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Some of the physical stressors often cited are spiders, snakes, bugs, impending pain e.g. the dentist;, whereas the psychological issues vary greatly but usually exist, though seem less easy to state in words. Fear is usually the key and could be as simple as fear of never being loved for your true self, or as anxiety causing as the fear of having a panic attack with no one around to help you. So why do we get stressed? We get stressed because we believe that there is a need to respond to a situation that is confronting us, though the situation, as we perceive it is one that we are not sufficiently capable of dealing with effectively.

If I were to ask you to sit down now and write me out the alphabet in no more than one minute I imagine that no one would have a problem with this, and there would be no level of stress involved. You are being challenged but you perceive instantly that the challenge is easily met so do not generate any levels of anxiety about accomplishing the task. But if I were to ask you to sit an exam based on anything that we have covered in the first six weeks of the course, and that to fail the exam would mean that you could no longer continue on the course, there would probably be a few, if not all, that would grow slightly anxious about whether they had learnt sufficient detail from the notes and lessons that we have covered so far.

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Hopefully it is easy to see why one situation can be handled without stress and another would probably generate a stress response. What is sometimes hard for others to understand is why some get stressed about an issue where as others around do not get stressed. We will discover that it is usually because they have a mismatch between their perception of a situation or task and the person’s actual ability to cope with the situation or task.

A person who has studiously written up their notes after all of my lessons, has read the text that the lesson was based on, paid attention to the subject matter discussed in class, and questioned anything they did not understand, are less likely to be phased by the challenge of a test, than one who has turned up to the lessons but has not necessarily done more than be ‘entertained’ by the session.

Therefore if we become stressed it is because we believe that the situation that is confronting us is one that warrants a degree of stress. In fact a life without some degree of stress would be a life that is short lived. Crossing a busy street requires us to be alert and able to move fast. The stress response will ensure that we are biologically and psychologically ready for the moment of hurried activity so as to avoid busy traffic. In the same way when we go for an interview we tend to get a little stressed. This should make us alert and able to respond to all the questioning that will be directed.

Though it has to also be said that these too examples can also be used as demonstrations of the effects of extreme stress. A person who gets too stressed about crossing the road could find themselves experiencing a panic attack every time they come to a busy street, and at worse not venture out of the house because they fear being hurt or killed by traffic (a real phobia). In the same way as a person that is too stressed for an interview is likely to be so distracted by their internal physical and mental upsets that they will come across as being too anxious a personality for the job.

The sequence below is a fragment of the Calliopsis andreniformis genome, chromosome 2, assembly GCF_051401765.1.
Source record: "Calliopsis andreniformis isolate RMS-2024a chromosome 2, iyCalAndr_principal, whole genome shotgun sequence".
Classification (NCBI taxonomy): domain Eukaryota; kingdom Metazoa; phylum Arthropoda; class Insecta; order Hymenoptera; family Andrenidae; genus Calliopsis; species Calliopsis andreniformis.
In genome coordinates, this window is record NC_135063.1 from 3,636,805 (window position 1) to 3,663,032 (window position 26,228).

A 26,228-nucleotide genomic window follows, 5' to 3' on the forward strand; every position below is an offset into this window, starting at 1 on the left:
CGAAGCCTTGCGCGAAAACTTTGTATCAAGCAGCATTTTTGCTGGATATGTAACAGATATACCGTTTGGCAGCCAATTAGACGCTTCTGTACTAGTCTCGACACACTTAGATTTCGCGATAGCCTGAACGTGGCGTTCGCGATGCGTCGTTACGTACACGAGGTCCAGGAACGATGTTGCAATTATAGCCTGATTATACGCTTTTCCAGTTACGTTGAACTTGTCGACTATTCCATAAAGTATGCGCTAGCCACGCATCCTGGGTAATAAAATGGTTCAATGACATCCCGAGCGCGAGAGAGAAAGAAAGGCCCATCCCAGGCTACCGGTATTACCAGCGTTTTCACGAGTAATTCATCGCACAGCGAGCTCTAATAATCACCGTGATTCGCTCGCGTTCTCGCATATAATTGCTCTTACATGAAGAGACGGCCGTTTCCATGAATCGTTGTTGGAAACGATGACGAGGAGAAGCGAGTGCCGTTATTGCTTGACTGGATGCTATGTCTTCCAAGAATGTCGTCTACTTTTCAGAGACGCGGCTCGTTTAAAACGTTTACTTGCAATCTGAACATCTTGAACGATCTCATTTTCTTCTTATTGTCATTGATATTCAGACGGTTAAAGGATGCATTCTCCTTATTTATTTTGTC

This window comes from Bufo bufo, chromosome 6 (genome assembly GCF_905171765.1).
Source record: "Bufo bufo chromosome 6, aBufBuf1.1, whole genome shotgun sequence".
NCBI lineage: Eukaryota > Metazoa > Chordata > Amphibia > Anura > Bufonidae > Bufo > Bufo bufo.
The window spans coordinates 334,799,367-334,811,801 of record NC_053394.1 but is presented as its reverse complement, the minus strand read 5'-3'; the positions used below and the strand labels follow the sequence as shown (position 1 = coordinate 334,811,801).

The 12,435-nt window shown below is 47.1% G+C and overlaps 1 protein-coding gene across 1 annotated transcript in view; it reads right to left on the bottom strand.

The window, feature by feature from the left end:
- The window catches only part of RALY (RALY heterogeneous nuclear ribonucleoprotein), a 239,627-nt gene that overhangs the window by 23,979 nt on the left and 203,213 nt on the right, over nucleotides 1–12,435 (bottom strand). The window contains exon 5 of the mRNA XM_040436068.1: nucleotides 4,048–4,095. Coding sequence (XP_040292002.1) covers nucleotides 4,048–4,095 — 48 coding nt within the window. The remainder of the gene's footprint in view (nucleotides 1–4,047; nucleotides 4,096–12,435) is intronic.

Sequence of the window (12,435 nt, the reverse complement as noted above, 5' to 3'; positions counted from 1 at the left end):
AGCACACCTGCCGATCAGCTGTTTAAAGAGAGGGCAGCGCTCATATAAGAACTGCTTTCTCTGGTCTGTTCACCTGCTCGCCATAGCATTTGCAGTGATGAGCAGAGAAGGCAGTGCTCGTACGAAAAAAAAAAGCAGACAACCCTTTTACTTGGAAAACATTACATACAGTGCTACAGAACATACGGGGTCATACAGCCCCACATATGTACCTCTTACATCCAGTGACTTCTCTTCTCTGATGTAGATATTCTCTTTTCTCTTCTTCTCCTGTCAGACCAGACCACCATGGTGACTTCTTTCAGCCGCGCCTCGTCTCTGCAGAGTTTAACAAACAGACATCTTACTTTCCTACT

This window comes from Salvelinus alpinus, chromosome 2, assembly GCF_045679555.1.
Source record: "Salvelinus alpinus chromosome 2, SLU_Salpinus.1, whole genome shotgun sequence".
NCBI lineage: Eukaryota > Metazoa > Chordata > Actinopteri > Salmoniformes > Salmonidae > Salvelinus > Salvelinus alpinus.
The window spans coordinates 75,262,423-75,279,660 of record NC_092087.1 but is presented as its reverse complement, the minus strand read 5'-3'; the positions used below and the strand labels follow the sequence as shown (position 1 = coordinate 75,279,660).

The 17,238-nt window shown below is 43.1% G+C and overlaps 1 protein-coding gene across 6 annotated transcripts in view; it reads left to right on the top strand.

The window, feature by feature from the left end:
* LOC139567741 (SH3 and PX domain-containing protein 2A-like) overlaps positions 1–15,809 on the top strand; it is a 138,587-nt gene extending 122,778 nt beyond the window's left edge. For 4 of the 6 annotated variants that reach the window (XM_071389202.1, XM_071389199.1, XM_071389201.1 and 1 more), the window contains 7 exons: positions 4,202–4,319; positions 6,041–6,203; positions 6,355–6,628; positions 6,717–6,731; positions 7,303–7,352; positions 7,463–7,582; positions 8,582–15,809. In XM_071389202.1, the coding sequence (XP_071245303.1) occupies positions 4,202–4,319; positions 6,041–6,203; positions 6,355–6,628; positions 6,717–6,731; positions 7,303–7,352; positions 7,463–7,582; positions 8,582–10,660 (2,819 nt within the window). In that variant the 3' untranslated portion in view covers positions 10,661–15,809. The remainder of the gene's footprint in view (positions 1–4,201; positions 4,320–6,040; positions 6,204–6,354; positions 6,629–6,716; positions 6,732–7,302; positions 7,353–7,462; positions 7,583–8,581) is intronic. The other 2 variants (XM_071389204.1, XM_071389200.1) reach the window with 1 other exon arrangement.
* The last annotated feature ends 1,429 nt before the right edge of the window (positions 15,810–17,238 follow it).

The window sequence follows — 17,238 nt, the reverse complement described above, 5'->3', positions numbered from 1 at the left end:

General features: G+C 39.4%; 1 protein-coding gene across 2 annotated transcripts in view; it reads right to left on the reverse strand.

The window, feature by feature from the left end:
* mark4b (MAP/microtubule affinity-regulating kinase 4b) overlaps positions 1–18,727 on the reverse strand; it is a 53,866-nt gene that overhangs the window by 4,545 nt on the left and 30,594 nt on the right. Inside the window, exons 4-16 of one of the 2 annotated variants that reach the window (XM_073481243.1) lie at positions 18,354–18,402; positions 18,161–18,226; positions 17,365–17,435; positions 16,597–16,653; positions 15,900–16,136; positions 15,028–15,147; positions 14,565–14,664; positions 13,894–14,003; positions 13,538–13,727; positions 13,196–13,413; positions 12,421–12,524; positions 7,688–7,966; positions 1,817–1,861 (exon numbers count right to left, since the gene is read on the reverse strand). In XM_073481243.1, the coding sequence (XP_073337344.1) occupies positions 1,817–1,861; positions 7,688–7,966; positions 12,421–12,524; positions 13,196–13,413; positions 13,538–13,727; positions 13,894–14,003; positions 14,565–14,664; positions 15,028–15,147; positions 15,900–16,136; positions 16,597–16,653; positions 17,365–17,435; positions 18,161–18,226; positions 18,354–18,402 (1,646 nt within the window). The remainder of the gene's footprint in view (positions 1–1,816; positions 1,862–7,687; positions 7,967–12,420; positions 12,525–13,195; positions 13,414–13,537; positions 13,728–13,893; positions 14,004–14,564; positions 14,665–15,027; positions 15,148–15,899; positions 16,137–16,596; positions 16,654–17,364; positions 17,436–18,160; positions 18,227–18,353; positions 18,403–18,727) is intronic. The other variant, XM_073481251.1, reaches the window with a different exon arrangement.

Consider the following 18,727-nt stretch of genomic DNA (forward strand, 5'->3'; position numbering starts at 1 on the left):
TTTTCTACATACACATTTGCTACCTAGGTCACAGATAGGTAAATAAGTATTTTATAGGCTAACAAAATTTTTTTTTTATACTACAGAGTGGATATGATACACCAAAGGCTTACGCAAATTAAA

So what is stress? As we will progress through our studies we will find that the term has been borrowed from physical science, when describing materials that undergo physical pressure. Generally, stress is seen as being the effect of pressure, both emotional and physical, on the body and the mind that changes the physiological and emotive state of the individual in response to an external or internal threat or demand.

In other words when we are feeling stressed we will experience both physiological and psychological changes that tell us that we are experiencing a stressful situation. An interesting issue to think about is do we feel stressed because we cognitively reflect on the fact that we have experienced physical and emotional alterations when confronted with a situation, or does the confronting situation cause us to react stressfully therefore creating physical and psychological changes?

Answers on a postcard to ‘Insomniacs Puzzle Hour’, ECC, Plymouth!! Is stress controllable? To a point the answer is ‘yes’, though I have to say immediately that this is not strictly true. Yes, in as much as we can learn to deal with life and the issues it presents to us in a more realistic and logical way, therefore removing some of the avoidable stressful issues that we set up for ourselves.

But we also have to say that stress, as a life preserver, should not be eliminated, as our body needs to protectively react to the unexpected issues that confront us throughout our lives. Without stress reactions we would not avoid vehicles careering out of control on the pavement where we are walking; to be able to dodge flying objects that fall from trees or are missiled at us by some spiteful individual; or be able to respond alertly when some teacher suddenly spitefully wakes you up in their lesson to answer the impossible question that they harass you with as a form of embarrassing punishment! (No falling asleep in my lessons!!)

Understanding stress It is hoped that by understanding the processes involved in stress reaction that the individual will be able to better prepare them self for the unavoidable and also discipline themselves sufficiently so that they can reduce the sometimes harmful effects that long term stress can cause.

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